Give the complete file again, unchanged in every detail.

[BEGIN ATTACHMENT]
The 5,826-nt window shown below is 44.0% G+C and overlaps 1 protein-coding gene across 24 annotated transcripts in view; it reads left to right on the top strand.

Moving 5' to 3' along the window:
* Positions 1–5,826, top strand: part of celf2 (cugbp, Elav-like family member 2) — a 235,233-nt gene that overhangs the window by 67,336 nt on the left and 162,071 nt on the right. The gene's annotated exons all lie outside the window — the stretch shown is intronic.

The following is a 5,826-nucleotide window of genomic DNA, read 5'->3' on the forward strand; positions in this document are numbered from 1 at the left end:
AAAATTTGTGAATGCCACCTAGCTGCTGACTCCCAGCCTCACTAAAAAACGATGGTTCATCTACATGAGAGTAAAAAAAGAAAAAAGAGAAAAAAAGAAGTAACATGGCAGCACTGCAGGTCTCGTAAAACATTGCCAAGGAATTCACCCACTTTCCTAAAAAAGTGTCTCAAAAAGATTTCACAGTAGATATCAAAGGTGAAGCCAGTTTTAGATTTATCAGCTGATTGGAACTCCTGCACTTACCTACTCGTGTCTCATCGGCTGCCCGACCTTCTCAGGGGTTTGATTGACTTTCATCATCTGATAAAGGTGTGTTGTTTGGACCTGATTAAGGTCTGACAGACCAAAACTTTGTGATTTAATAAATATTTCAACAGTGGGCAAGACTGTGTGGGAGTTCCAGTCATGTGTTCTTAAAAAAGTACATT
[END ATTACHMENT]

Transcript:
The 5,826-nt window shown below is 44.0% G+C and overlaps 1 protein-coding gene across 24 annotated transcripts in view; it reads left to right on the top strand.

Moving 5' to 3' along the window:
* Positions 1–5,826, top strand: part of celf2 (cugbp, Elav-like family member 2) — a 235,233-nt gene that overhangs the window by 67,336 nt on the left and 162,071 nt on the right. The gene's annotated exons all lie outside the window — the stretch shown is intronic.

The following is a 5,826-nucleotide window of genomic DNA, read 5'->3' on the forward strand; positions in this document are numbered from 1 at the left end:
AAAATTTGTGAATGCCACCTAGCTGCTGACTCCCAGCCTCACTAAAAAACGATGGTTCATCTACATGAGAGTAAAAAAAGAAAAAAGAGAAAAAAAGAAGTAACATGGCAGCACTGCAGGTCTCGTAAAACATTGCCAAGGAATTCACCCACTTTCCTAAAAAAGTGTCTCAAAAAGATTTCACAGTAGATATCAAAGGTGAAGCCAGTTTTAGATTTATCAGCTGATTGGAACTCCTGCACTTACCTACTCGTGTCTCATCGGCTGCCCGACCTTCTCAGGGGTTTGATTGACTTTCATCATCTGATAAAGGTGTGTTGTTTGGACCTGATTAAGGTCTGACAGACCAAAACTTTGTGATTTAATAAATATTTCAACAGTGGGCAAGACTGTGTGGGAGTTCCAGTCATGTGTTCTTAAAAAAGTACATT